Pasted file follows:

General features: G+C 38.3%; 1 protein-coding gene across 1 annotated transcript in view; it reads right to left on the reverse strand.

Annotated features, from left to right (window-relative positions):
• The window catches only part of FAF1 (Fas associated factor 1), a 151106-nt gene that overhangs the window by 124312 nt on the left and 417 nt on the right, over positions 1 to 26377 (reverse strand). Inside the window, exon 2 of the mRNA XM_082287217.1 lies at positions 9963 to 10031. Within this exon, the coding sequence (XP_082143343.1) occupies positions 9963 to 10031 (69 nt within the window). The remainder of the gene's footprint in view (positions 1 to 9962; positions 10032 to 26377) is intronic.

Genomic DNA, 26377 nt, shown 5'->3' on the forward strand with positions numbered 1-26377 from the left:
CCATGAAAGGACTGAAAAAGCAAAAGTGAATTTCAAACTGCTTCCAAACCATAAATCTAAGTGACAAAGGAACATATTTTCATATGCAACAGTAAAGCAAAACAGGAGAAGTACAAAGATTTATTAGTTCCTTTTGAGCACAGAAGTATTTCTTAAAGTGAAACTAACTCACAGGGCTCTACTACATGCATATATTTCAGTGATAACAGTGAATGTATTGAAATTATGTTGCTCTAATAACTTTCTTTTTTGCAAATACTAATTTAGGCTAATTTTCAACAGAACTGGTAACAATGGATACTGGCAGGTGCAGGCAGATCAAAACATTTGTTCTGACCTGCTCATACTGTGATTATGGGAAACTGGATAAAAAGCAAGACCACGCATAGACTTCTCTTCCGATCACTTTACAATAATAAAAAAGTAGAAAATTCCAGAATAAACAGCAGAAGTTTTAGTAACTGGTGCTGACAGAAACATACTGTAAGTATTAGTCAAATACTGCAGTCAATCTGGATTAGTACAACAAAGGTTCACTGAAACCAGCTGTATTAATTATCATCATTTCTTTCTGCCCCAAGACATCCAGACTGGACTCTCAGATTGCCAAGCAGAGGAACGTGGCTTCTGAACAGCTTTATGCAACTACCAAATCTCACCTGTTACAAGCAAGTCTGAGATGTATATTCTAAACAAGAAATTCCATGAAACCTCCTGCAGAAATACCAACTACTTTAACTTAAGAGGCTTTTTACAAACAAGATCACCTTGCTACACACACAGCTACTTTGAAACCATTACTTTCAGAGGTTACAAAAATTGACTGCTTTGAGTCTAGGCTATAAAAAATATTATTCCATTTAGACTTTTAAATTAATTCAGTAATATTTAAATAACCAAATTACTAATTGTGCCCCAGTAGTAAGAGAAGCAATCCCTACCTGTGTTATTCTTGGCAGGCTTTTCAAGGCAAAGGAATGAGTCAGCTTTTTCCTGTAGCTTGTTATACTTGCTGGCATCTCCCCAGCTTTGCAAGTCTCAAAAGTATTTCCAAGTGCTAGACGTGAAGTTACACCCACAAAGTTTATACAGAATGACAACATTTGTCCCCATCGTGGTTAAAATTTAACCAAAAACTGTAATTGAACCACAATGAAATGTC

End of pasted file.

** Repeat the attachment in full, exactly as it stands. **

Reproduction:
General features: G+C 38.3%; 1 protein-coding gene across 1 annotated transcript in view; it reads right to left on the reverse strand.

Annotated features, from left to right (window-relative positions):
• The window catches only part of FAF1 (Fas associated factor 1), a 151106-nt gene that overhangs the window by 124312 nt on the left and 417 nt on the right, over positions 1 to 26377 (reverse strand). Inside the window, exon 2 of the mRNA XM_082287217.1 lies at positions 9963 to 10031. Within this exon, the coding sequence (XP_082143343.1) occupies positions 9963 to 10031 (69 nt within the window). The remainder of the gene's footprint in view (positions 1 to 9962; positions 10032 to 26377) is intronic.

Genomic DNA, 26377 nt, shown 5'->3' on the forward strand with positions numbered 1-26377 from the left:
CCATGAAAGGACTGAAAAAGCAAAAGTGAATTTCAAACTGCTTCCAAACCATAAATCTAAGTGACAAAGGAACATATTTTCATATGCAACAGTAAAGCAAAACAGGAGAAGTACAAAGATTTATTAGTTCCTTTTGAGCACAGAAGTATTTCTTAAAGTGAAACTAACTCACAGGGCTCTACTACATGCATATATTTCAGTGATAACAGTGAATGTATTGAAATTATGTTGCTCTAATAACTTTCTTTTTTGCAAATACTAATTTAGGCTAATTTTCAACAGAACTGGTAACAATGGATACTGGCAGGTGCAGGCAGATCAAAACATTTGTTCTGACCTGCTCATACTGTGATTATGGGAAACTGGATAAAAAGCAAGACCACGCATAGACTTCTCTTCCGATCACTTTACAATAATAAAAAAGTAGAAAATTCCAGAATAAACAGCAGAAGTTTTAGTAACTGGTGCTGACAGAAACATACTGTAAGTATTAGTCAAATACTGCAGTCAATCTGGATTAGTACAACAAAGGTTCACTGAAACCAGCTGTATTAATTATCATCATTTCTTTCTGCCCCAAGACATCCAGACTGGACTCTCAGATTGCCAAGCAGAGGAACGTGGCTTCTGAACAGCTTTATGCAACTACCAAATCTCACCTGTTACAAGCAAGTCTGAGATGTATATTCTAAACAAGAAATTCCATGAAACCTCCTGCAGAAATACCAACTACTTTAACTTAAGAGGCTTTTTACAAACAAGATCACCTTGCTACACACACAGCTACTTTGAAACCATTACTTTCAGAGGTTACAAAAATTGACTGCTTTGAGTCTAGGCTATAAAAAATATTATTCCATTTAGACTTTTAAATTAATTCAGTAATATTTAAATAACCAAATTACTAATTGTGCCCCAGTAGTAAGAGAAGCAATCCCTACCTGTGTTATTCTTGGCAGGCTTTTCAAGGCAAAGGAATGAGTCAGCTTTTTCCTGTAGCTTGTTATACTTGCTGGCATCTCCCCAGCTTTGCAAGTCTCAAAAGTATTTCCAAGTGCTAGACGTGAAGTTACACCCACAAAGTTTATACAGAATGACAACATTTGTCCCCATCGTGGTTAAAATTTAACCAAAAACTGTAATTGAACCACAATGAAATGTC